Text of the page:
The Rwandan government has begun using drones to conduct up to 150 on-demand, emergency deliveries of lifesaving blood to 21 transfusing facilities in the western half of the country – per day.
The drones and delivery service are built and operated by Zipline, a California-based robotics company. Though Rwanda’s drone delivery service will initially focus on blood, an international partnership between UPS; Gavi, the Vaccine Alliance; and Zipline will help the country quickly expand the types of medicines and lifesaving vaccines that can be delivered. The UPS Foundation has provided a $1.1 million grant toward the research.
According to the partners, postpartum hemorrhaging is the leading cause of death for pregnant women in Rwanda, and blood, which spoils quickly, requires storage and transport at safe temperatures. Because there are many different blood products and no way to accurately project future needs, many transfusion clinics do not keep all the blood they may need in stock. During Rwanda’s lengthy rainy season, many roads wash out, becoming impassible or non-existent. The result is that, all too often, people in need of lifesaving transfusions cannot access the blood they need to survive.
Now, the partnership explains, Rwanda’s national drone delivery program is enabling blood transfusion clinics across the western half of the country to place emergency orders by text message. The orders are then received by Zipline at its distribution center in the country’s Muhanga region, where the company maintains a fleet of 15 drones, called Zips.Each Zip can fly up to a 150-kilometer round trip – even in wind and rain – and carry 1.5 kg of blood. Zipline plans to make 50-150 emergency flights per day to 21 transfusion clinics. The company says it can fulfill orders in around half an hour.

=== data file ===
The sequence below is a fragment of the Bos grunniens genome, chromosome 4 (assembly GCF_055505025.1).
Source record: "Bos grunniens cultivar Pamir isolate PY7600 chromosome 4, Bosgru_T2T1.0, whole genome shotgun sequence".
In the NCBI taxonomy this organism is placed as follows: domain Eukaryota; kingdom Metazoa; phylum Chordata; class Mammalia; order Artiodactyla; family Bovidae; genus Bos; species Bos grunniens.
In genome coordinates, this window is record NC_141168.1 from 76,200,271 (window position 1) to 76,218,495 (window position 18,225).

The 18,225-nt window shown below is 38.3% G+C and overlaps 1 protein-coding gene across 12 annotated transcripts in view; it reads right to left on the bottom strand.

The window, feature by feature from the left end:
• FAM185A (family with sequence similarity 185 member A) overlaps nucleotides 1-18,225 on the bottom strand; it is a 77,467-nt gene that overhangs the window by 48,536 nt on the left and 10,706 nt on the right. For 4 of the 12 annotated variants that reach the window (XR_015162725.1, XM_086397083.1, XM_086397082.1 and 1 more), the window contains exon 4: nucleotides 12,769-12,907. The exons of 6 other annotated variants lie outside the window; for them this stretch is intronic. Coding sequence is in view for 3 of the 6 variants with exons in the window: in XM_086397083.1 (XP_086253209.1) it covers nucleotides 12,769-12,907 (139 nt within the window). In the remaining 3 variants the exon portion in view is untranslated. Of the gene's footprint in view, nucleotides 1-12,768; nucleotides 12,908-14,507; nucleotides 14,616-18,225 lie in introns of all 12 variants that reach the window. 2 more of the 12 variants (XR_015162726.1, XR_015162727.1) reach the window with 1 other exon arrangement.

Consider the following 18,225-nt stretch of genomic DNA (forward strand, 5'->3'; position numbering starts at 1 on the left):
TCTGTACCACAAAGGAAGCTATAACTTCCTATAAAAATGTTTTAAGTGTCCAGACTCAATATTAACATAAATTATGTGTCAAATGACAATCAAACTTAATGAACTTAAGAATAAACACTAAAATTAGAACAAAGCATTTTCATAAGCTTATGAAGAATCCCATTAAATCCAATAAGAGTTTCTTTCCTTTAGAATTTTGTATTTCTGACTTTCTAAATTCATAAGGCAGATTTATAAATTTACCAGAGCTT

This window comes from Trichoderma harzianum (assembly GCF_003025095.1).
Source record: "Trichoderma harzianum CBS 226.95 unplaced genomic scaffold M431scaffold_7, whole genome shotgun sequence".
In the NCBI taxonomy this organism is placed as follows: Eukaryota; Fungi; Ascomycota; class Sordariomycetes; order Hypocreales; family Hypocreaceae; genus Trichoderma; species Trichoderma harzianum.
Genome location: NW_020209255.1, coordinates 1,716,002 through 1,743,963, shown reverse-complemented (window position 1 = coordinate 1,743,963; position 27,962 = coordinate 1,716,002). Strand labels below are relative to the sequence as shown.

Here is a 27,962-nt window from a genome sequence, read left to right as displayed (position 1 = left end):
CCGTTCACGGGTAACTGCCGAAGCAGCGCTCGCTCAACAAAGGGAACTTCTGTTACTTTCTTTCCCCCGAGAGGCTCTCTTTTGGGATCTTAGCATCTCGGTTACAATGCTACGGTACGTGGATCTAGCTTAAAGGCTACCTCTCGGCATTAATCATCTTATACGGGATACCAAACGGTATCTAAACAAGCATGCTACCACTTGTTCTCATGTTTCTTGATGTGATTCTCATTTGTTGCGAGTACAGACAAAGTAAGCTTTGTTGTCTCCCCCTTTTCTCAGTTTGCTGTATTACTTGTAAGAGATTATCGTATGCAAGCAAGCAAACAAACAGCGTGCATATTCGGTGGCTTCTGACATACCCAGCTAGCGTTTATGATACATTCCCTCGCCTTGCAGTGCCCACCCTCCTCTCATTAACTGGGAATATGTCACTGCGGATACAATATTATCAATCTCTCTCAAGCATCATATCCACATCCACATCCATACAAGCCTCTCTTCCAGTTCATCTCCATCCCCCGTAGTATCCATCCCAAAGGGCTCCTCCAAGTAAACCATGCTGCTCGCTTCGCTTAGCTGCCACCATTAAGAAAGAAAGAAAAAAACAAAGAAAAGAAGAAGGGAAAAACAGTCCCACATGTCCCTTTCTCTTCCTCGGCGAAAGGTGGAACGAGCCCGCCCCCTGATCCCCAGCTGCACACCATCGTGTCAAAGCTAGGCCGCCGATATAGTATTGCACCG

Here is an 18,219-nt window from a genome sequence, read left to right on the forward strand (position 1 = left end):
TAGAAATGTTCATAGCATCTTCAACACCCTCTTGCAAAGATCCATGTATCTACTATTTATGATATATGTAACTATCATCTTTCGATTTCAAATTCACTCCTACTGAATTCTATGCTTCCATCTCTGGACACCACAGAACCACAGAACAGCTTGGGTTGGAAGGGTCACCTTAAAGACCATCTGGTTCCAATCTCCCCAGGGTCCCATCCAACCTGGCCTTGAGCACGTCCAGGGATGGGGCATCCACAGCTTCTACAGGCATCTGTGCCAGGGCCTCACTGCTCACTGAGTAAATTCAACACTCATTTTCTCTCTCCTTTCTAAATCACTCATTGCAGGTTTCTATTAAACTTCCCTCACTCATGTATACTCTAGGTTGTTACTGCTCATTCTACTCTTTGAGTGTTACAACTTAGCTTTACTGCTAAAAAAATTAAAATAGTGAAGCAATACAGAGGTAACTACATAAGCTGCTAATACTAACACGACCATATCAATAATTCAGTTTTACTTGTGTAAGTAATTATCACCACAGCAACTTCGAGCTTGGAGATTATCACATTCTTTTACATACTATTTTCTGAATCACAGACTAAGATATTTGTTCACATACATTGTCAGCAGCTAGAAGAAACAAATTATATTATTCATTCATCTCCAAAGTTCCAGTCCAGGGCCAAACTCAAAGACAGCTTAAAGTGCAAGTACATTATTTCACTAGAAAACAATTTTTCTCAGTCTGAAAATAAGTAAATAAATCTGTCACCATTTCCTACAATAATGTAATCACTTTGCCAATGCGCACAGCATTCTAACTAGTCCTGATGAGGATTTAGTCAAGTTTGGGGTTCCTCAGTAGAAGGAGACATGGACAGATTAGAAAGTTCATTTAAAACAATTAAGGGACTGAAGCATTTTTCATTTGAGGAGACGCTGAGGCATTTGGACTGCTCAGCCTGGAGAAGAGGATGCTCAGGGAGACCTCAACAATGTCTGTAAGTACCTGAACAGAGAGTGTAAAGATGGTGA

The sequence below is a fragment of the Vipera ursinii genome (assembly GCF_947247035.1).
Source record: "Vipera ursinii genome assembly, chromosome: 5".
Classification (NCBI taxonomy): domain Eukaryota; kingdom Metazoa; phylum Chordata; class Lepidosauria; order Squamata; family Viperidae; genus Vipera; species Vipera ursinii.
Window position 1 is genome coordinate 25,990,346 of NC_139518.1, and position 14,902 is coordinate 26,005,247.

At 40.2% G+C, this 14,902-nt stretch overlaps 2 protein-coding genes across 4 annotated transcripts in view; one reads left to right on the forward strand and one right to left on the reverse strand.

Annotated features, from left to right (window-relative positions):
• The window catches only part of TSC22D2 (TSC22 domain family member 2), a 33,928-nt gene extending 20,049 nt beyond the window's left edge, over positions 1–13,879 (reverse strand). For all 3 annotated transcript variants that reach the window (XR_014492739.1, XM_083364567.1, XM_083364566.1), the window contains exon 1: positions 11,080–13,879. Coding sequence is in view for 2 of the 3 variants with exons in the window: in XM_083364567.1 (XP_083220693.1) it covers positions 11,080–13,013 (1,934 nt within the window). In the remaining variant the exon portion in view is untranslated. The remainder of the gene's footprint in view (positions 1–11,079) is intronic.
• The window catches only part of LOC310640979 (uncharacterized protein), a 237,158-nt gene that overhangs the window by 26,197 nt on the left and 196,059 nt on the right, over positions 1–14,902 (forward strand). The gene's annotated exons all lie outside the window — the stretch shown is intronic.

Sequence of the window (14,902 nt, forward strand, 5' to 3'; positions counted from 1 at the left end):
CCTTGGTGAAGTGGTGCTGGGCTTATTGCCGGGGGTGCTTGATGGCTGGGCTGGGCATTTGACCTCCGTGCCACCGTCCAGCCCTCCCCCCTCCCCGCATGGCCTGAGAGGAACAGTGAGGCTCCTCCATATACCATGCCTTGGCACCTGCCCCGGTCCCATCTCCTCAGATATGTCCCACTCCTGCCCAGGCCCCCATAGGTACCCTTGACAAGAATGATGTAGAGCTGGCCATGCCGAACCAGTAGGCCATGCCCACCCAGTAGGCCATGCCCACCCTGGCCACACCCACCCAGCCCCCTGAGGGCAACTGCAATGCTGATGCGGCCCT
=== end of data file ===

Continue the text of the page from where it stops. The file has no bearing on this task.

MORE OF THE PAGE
Rwanda plans to expand Zipline’s drone delivery service to the eastern half of the country in early 2017 – putting almost every one of the country’s 11 million citizens within reach of instant delivery of lifesaving medicines, the partnership explains.
“The inability to deliver lifesaving medicines to the people who need them the most causes millions of preventable deaths each year around the world,” comments Keller Rinaudo, CEO of Zipline. “Zipline will help solve that problem once and for all. We’ve built an instant delivery system for the world – allowing medicine to be delivered on-demand and at low cost anywhere.”
Zipline says it leveraged UPS’ Browntail cargo plane to transport the entire Zipline drone system from California to Rwanda. In turn, Zipline’s distribution center was constructed in only four weeks.
“One of the most important focus areas for The UPS Foundation is to spark public-private partnerships that create powerful scale and drive demonstrable impact in support of global humanitarian aid and relief,” says Eduardo Martinez, president of The UPS Foundation and chief diversity and inclusion officer at UPS.
Over the course of the next year and with the support of the partnership with UPS and Gavi, Zipline plans to expand drone delivery services to countries across Africa and the Americas. Additionally, Zipline recently announced plans at the White House to expand its service to the U.S., where it will serve Indian reservations in Maryland, Nevada and Washington state.